'Whether, on the facts and in the circumstances of the case, the Appellate Tribunal was right in law in deleting the share income of the assessee from the firm of Messrs. Central Art Press for the assessment years 1962-63 and 1963-64?'

3. It is not necessary to refer to the question in each one of them because they are more or less similar except for the difference in the year of assessment and the name of the minor. It is the common case of both sides before us that if we decide Tax Cases Nos. 8 of 1971 and 369 of 1975 against the assessee, viz., Mrs. Viswanathan and in favour of the department, we must decide the other tax cases against the department.

4. Under these circumstances, the only question that arises for consideration is whether the Tribunal was right in holding that the income of the minors in the partnership could be included in the income of the mother, viz., Mrs. Viswanathan.

5. As we pointed out already, this was done under the provisions of Section 64 of the Income-tax Act, 1961. For the purpose of deciding this question with reference to the statutory provision referred to above, it is desirable to set out Section 64 of the Income-tax Act, 1961, along with Section 16(3) of the Indian Income-tax Act, 1922, to which Section 64 of the 1961 Act corresponded.

Sec, 16(3) of the Act of 1922Sec. 64(3) of the Act of 1961'In computing the total income of any individual for the purpose of assessment, there shall be included-

' In computing the total income of any individual, there shall be included all such income as arises directly or indirectly-

(a)so much of the income of a wife or minor child of such individual as arises directly or indirectly-

(i)to the spouse of such individual from the membership of the spouse in a firm carrying on a business in which such individual is a partner;

(i)to the spouse of such individual from the membership of the spouse in a firm carrying on a business in which such individual is a partner;

(ii)from the admission of the minor to the benefits of the partnership in a firm of which such individual is a partner;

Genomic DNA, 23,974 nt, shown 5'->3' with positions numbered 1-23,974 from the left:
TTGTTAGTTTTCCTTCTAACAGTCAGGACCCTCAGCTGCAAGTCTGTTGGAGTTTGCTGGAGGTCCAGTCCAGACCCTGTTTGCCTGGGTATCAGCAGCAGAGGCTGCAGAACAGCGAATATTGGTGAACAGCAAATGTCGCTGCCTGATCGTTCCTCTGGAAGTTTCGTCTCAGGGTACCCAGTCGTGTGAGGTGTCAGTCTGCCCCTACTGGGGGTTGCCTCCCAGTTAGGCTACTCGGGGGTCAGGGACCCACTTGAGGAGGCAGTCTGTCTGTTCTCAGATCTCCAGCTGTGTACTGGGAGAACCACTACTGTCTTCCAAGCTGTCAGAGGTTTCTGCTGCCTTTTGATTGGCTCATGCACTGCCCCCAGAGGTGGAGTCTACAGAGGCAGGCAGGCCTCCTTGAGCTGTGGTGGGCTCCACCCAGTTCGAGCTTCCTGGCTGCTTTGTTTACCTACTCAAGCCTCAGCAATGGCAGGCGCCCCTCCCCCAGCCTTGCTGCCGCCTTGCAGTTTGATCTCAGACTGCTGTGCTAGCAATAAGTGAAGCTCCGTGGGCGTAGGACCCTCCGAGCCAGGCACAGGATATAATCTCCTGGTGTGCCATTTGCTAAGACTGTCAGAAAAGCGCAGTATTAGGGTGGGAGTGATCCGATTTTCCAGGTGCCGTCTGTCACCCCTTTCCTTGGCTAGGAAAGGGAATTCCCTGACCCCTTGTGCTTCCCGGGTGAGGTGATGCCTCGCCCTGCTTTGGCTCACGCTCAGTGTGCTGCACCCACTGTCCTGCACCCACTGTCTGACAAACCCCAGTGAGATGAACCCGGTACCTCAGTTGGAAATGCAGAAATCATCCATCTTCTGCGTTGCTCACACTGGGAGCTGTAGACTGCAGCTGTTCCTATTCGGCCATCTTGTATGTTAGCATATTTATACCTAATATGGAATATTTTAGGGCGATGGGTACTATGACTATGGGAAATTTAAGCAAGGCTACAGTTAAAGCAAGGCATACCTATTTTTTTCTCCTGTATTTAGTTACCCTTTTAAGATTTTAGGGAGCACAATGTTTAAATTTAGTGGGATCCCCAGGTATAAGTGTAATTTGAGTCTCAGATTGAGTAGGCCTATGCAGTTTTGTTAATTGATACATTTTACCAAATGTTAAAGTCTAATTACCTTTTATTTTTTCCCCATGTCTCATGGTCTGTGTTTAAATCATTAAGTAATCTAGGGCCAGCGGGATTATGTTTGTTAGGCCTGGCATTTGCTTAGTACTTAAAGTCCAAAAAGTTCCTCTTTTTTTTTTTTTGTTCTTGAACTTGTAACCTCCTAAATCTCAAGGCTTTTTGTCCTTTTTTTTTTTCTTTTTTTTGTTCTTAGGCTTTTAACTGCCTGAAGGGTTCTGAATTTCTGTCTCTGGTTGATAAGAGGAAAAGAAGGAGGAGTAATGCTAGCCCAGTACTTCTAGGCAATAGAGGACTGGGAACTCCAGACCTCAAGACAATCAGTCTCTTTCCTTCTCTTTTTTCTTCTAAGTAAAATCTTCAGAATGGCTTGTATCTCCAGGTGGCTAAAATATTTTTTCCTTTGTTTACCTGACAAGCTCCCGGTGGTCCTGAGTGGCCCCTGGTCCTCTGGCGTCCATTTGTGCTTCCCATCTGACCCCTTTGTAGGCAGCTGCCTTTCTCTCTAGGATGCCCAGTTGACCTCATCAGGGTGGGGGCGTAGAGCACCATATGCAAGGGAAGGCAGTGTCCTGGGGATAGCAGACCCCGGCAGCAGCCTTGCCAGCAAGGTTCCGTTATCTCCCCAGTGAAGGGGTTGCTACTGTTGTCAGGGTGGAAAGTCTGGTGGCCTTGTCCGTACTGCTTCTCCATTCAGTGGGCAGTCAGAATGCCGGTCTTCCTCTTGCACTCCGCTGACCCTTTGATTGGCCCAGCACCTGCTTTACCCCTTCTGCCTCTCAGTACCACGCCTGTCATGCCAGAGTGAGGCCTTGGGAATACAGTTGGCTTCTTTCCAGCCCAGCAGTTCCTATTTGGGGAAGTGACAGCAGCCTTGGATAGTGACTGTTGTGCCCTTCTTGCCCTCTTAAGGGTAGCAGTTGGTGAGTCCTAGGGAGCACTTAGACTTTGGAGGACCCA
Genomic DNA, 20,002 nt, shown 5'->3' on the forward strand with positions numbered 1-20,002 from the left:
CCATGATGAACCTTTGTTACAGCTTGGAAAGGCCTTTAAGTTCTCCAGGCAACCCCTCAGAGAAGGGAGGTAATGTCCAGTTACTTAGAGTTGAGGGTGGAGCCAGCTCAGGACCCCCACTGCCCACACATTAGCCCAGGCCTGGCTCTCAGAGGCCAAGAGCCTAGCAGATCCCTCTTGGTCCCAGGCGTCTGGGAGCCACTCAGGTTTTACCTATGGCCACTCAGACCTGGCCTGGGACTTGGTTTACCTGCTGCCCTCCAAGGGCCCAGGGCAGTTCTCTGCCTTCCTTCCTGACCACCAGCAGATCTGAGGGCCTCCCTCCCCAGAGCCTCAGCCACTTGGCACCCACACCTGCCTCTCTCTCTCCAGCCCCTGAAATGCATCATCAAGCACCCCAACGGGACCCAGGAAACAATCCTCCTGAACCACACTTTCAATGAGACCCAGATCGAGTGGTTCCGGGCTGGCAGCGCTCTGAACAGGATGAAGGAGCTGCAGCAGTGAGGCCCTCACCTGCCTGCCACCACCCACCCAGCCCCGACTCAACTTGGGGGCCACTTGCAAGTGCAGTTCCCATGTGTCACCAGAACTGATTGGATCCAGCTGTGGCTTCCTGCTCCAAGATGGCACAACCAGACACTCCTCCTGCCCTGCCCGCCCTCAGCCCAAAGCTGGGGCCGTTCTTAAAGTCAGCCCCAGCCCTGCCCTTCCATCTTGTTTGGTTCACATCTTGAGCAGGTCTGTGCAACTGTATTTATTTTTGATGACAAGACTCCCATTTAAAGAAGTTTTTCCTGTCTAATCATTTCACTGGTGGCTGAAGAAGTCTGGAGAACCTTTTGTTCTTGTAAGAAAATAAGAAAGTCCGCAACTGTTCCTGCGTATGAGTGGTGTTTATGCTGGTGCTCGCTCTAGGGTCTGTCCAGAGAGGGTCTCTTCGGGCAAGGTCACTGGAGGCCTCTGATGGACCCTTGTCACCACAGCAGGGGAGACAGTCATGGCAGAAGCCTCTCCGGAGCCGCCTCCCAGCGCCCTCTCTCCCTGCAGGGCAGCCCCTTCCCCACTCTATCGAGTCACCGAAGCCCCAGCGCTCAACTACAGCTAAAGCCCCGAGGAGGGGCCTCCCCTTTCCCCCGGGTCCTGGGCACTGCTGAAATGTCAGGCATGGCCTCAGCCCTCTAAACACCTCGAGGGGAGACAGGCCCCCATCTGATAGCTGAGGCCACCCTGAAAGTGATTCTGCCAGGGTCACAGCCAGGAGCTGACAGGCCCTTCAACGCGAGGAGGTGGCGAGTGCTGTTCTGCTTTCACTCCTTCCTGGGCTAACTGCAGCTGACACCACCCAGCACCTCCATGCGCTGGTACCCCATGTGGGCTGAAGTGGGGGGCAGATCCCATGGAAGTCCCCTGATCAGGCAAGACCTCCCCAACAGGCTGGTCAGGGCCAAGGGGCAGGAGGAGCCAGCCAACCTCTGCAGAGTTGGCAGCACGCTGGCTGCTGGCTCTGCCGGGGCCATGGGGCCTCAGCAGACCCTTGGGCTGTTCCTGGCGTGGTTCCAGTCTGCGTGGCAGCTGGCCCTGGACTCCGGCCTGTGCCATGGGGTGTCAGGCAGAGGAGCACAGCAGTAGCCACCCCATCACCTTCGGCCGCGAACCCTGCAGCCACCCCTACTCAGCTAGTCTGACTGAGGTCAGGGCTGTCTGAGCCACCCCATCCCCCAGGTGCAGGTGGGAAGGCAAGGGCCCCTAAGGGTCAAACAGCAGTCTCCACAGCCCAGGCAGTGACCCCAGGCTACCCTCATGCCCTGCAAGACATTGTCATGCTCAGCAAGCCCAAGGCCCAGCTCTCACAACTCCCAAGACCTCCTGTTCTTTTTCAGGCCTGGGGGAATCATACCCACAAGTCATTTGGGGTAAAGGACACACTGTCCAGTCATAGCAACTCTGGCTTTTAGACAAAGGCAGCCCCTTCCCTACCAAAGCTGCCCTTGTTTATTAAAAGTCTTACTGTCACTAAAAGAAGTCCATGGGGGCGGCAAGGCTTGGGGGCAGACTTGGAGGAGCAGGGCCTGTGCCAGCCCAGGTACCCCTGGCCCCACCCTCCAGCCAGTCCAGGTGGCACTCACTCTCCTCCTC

(ii)to a minor child of such individual from the admission of the minor to the benefits of partnership in a firm in which such individual is a partner;

(iii)from assets transferred directly or indirectly to the wife by the husband otherwise than for adequate consideration or in connection with an agreement to live apart; or

(iii)subject to the provisions of clause (i) of section 27, to the spouse of such individual from assets transferred directly or indirectly to the spouse by such individual otherwise than for adequate consideration or in connection with an agreement to live apart;

(iv)from assets transferred directly or indirectly to the minor child, not being a married daughter, by such individual otherwise than for adequate consideration; and

(iv)subject to the provisions of clause (i) of section 27, to a minor child, not being a married daughter of such individual, from assets transferred directly or indirectly to the minor child by such individual otherwise than for adequate consideration; and

(b)so much of the income of any person or association of persons as arises from assets transferred, otherwise than for adequate consideration to the person or association by such individual for the benefit of his wife or a minor child or both.'

(v)to any person or association of persons from assets transferred otherwise than for adequate consideration to the person or association of persons by such individual, to the extent to which the income from such assets is for the immediate or deferred benefit of his or her spouse or minor child (not being a married daughter) or both.'

(Explanation omitted).

6. The question as to whether the word ' individual' occurring in Section 16(3) of the Indian Income-tax Act, 1922, connoted only the male of the species or it referred to both the male and the female came up for consideration before the Supreme Court in Commissioner of Income-tax v. Sodra Devi : [1957]32ITR615(SC) . In that case the Supreme Court held that the expression 'individual' occurring in Section 16(3) meant only the male in the species and did not refer to a female and, consequently, the income ofthe minor children in a firm could not be included in the income of the mother who is a partner in the firm. That decision was arrived at in view of the language and structure of Section 16(3) of the Indian Income-tax Act, 1922. From a perusal of Section 16(3) of the said Act, it is clear that Section 16(3)(a) opens by stating :

' In computing the total income of any individual for the purpose of assessment, there shall be included- (a) so much of the income of a wife or minor child of such individual as arises directly or indirectly--...'

7. Thus, it is clear that each of the Sub-clauses (i), (ii), (iii) and (iv) enumerated in Section 16(3)(a) has to be read only in conjunction with the opening portion of Section 16(3)(a), namely, 'so much of the income of a wife or minor child of such individual as arises directly or indirectly '. This portion of Section 16(3)(a) fixes up the sex of the ' individual ' as a male, because it refers to the wife of the individual. Consequently, once each one of the sub-clauses in Section 16(3)(a) has to be read with the opening portion of Section 16(3)(a), the expression 'individual' occurring in the four sub-clauses must certainly connote only a male and not a female. It is in view of this only it was held by the Supreme Court in the decision referred to above that the expression 'individual' in Section 16(3) meant only a male and not a female. However, both the structure and language of Section 64 of the Income-tax Act of 1961 are totally different. That section consists of five sub-clauses. The opening part of the section States :